This Korea itinerary features the sights and sounds of Korea that I just know you will fall in love with. South Korea is a place of drastic contrasts. From the bustling, neon lit streets of the capital cities to the quiet rural traditional towns, villages and mountain top temples which make a person feel as though they have been transported to a different country entirely. You could spend a lifetime exploring Korea and still feel perpetually surprised by its beauty.
If you are short on time, understandably you will want to condense the best of Korea’s highlights into a set period and for that reason this Korea itinerary is the perfect introduction to this fascinating country for first time visitors.
Days One & Two: Seoul
Whoever labelled New York as the city that never sleeps had clearly never visited the Korean capital. Seoul is a fascinating infusion of traditional eastern cultures and western influences. Be sure to adventure through the winding ancient pathways of the Bukchon Hanok village and explore the incredible traditional palaces of the Joseon dynasty that surround this area. For breathtaking views of this sprawling megalopolis, take a cable car to the top of Mount Namsan.
I have written about Seoul extensively on this site so I won’t go into too much detail here. For a suggested two day itinerary that enables you to make the most of your time in the city, read my 48 hours in Seoul guide. For further inspiration, take a peep at this list of 25 things to do in Seoul.
Recommended Hotel: The Westin Chosun, Seoul
(The hotel is centrally located and offers affordable luxury a short distance away from Seoul’s main attractions.)
Day Three: The DMZ & JSA
Who would have guessed that the heavily fortified border that separates North and South Korea would also be the region’s most popular tourist attraction? You only have to head ten minutes north of Seoul for the scenery to change dramatically with military outposts stationed every few hundred yards along the road and barbed wire fences cordoning off large bodies of water to prevent an infiltration to Seoul by North Korean spies.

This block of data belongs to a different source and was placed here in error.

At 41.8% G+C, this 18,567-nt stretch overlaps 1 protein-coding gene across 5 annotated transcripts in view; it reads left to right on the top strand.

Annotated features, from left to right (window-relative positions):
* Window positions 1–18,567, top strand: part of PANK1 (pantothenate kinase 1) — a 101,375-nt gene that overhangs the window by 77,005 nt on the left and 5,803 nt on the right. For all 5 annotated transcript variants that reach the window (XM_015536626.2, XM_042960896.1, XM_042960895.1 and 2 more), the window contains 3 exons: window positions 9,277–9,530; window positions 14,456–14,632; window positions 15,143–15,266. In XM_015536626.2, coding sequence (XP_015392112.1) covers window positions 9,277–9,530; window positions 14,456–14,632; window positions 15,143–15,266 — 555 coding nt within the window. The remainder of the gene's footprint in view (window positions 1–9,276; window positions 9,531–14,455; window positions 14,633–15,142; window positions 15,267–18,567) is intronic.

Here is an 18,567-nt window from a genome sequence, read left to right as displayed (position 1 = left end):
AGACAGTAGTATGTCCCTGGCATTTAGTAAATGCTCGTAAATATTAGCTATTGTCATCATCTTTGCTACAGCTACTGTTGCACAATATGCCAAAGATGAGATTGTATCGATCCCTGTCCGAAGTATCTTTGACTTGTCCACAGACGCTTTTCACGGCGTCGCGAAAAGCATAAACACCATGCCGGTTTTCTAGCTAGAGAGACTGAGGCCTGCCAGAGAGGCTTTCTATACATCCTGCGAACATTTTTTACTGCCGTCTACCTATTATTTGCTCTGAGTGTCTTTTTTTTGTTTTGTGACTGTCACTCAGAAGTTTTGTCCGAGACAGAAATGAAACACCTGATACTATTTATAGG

A visit to the Korean border is a fascinating (and heartbreaking) insight into a nation divided. There are numerous tour companies that run excursions to the border but I would strongly recommend that you opt for one that includes the JSA (Joint Security Area). The JSA is the border section where North and South Korean forces stand face to face, constantly monitoring their enemy in an eerie silence. You really have to see it to believe it.
Related article: Read about my experience visiting the DMZ.
Getting There: Seoul based tour companies organise a pick up to and from various central hotels.
Day Four: Beopjusa Temple Stay, Songnisan National Park
The Korean Temple Stay program is a government backed initiative that intends to teach international travellers about Korean Buddhist traditions. For one day and night you can live at the temple and shadow the monks that inhabit it. During your stay, your itinerary will include activities such as 108 prostrations (ouch), traditional tea ceremonies, and daily chanting and drumming. Even if you are not religious or spiritual, a Korean Temple Stay is an interesting insight into Monastic life and ancient Korean culture.